We’ve seen movements towards expressiveness, joy and playfulness, for example Quirk - this trend incorporates unexpected details like bendy or curly letter shapes, or Counter Attack, which heroes negative space in letterforms. There is also the charmingly named Profeshinal, where designers have injected a modest childlike or laidback spirit into projects, often via handwritten scrawled lettering. I think this trend in particular, speaks to a desire to go back to basics. When you see something handwritten, it feels a bit more approachable and familiar - it’s not intimidating and it’s not as futuristic or even post-future!

Yet… inspired by AI

As we curated this year’s report, we saw a curious dichotomy emerge between the nostalgia and yearning for a pre-AI era and our immersion in the new AI-infused digital age in which we all live in today.

Perhaps in response to the rise in generative AI that shaped 2023, we’ve seen designers take inspiration from the chaotic surrealism of AI-generated art. The trend Everythingallofthetime sees creatives use all of the typefaces, textures, and technology available to them in a single design. Coca-Cola’s latest limited edition flavor, Y3000, exemplifies this trend perfectly - the team leveraged generative AI to co-create both the flavor and the packaging design. The result? Coca-Cola’s iconic logo made up of hundreds of fluid dot clusters and intricate patterns.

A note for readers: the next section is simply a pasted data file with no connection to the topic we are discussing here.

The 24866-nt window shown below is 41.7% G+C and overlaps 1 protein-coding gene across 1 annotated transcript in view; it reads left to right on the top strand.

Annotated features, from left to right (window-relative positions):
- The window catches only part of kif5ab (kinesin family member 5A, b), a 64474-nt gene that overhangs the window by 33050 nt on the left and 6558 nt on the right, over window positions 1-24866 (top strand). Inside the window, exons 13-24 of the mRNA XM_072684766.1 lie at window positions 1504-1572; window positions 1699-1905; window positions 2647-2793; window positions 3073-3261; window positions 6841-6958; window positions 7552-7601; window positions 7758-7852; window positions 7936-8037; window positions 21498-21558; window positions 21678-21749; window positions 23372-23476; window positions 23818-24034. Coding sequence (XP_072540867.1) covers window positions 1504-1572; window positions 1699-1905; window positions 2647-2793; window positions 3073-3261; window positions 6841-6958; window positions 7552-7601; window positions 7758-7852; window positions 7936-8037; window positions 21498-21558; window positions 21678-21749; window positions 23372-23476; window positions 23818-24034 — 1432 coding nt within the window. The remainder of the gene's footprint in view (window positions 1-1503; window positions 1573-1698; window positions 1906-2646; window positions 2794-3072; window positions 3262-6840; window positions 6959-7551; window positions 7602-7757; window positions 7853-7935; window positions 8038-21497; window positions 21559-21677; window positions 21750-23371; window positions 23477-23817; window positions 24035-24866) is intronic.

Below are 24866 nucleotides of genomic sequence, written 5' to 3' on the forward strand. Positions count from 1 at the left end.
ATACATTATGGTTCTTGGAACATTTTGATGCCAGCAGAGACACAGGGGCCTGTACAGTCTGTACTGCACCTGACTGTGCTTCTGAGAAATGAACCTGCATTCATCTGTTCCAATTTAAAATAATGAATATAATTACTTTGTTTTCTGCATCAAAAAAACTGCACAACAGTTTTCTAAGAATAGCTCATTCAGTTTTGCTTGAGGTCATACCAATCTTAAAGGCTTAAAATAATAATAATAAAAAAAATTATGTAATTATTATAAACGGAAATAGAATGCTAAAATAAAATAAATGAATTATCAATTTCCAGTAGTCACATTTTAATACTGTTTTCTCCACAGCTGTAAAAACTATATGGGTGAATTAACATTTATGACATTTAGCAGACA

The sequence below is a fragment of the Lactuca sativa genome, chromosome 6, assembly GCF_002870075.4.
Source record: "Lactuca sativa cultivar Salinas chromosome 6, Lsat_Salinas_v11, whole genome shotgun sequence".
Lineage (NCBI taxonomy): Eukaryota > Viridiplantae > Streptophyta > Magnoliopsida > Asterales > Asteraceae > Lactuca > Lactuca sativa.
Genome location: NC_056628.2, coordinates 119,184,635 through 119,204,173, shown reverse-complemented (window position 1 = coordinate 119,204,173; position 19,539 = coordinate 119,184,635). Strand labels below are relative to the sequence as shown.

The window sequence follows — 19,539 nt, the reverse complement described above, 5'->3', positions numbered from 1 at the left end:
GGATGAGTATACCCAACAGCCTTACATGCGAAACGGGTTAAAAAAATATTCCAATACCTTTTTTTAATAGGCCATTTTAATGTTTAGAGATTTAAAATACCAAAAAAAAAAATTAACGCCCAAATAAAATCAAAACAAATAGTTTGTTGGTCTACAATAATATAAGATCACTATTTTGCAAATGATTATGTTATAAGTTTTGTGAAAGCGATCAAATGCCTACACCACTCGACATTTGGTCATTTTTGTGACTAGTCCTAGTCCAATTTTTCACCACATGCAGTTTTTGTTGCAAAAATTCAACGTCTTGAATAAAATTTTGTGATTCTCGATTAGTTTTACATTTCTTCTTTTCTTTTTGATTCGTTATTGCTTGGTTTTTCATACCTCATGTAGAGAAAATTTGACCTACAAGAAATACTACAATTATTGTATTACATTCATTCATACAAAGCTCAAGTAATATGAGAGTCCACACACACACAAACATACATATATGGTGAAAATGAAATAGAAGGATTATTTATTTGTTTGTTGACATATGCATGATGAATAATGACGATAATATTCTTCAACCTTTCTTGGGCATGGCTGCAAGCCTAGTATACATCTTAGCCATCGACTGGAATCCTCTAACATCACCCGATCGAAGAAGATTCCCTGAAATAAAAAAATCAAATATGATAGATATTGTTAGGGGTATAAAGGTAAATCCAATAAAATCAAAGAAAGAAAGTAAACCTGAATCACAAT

AI has learned design from humans, but perhaps the tide is turning - is it our turn to learn design from AI? Tugging on this cultural discourse, we turned to AI ourselves - using Midjourney to create the imaginative and visually stunning vinyl covers that map to each trend. Tapping into this tool allowed us to delve into unexplored aspects of AI image generation and animation, opening up fresh avenues and areas of exploration for our creative team - reflecting on the way designers have been using AI to unlock new possibilities in the creative process.   

So what does type tell us about 2024?

It’s clear we’re in a period of rapid change, breakneck innovation, and instability. Perhaps in reaction to past years trends where tech, and especially AI, arose fast and in force, creatives want to counterbalance the smooth, sleek and clean effects by the handmade, slightly rough graphic elements and letter shapes. Making space for craft is a way for us to push back from the turbo speed of AI and shout about its much needed and valued place in society.

Yet the allure of AI is too compelling to completely turn our back on it - new breakthroughs in generative AI are providing a key source of design inspiration. So while we may yearn for the times before smartphones and AI, we can’t help but keep one eye pointed towards the future.

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Design AI Nostalgia